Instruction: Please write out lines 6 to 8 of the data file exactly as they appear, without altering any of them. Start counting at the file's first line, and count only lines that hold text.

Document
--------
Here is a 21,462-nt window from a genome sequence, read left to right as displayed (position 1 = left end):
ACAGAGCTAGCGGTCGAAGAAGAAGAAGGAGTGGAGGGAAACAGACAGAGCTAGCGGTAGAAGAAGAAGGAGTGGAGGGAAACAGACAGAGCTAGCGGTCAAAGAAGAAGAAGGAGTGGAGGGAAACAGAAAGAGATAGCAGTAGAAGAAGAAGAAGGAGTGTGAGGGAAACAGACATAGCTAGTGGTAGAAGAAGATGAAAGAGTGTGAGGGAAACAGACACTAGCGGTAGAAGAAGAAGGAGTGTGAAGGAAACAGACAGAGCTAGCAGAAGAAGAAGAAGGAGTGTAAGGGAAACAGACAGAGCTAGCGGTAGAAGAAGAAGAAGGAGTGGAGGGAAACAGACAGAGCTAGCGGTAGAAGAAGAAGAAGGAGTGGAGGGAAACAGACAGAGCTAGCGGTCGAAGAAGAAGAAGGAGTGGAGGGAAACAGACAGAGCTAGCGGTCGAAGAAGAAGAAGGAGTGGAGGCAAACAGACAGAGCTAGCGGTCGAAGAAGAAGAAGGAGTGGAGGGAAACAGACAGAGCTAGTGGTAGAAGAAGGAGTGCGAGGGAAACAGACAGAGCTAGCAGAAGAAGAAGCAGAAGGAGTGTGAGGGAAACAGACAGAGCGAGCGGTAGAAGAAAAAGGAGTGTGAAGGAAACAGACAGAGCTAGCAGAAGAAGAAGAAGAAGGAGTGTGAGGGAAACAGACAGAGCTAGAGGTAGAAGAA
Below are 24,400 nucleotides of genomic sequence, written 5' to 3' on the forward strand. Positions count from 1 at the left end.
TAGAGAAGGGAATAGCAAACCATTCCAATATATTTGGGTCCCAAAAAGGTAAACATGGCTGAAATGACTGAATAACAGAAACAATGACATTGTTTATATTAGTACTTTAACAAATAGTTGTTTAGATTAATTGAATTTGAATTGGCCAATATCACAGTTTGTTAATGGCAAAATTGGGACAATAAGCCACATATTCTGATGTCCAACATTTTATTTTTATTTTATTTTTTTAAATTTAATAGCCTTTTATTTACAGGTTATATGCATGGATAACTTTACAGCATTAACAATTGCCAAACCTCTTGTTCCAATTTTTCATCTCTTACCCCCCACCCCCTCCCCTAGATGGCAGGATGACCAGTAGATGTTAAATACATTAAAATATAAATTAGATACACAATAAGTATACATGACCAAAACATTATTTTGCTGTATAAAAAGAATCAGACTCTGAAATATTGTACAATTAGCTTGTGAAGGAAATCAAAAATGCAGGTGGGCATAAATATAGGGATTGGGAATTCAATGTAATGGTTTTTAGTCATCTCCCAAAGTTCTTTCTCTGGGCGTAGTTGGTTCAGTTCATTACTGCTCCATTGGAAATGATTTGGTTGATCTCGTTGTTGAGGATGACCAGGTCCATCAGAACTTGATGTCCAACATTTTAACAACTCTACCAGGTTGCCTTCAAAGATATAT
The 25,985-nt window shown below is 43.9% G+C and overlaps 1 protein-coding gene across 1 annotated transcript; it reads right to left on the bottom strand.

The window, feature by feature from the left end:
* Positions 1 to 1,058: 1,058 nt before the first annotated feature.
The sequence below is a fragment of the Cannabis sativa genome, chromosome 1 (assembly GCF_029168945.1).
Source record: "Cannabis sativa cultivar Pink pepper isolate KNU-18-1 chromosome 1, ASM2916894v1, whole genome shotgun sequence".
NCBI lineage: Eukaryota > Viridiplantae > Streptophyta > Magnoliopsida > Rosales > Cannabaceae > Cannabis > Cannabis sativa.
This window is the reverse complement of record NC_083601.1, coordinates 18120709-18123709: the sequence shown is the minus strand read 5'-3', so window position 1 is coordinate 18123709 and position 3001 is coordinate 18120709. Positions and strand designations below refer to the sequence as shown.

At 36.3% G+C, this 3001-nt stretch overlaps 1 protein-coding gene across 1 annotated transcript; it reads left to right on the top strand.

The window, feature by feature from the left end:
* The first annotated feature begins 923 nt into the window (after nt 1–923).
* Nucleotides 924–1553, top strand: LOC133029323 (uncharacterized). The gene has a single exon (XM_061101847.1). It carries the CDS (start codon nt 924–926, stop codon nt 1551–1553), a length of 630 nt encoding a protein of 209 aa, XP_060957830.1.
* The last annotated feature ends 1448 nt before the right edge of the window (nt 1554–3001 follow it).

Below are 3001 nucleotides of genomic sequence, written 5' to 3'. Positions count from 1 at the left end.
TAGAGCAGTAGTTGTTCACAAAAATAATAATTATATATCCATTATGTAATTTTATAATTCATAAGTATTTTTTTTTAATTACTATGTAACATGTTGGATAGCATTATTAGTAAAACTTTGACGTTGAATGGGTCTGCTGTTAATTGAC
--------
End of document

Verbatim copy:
The window, feature by feature from the left end:
* Positions 1 to 1,058: 1,058 nt before the first annotated feature.
The sequence below is a fragment of the Cannabis sativa genome, chromosome 1 (assembly GCF_029168945.1).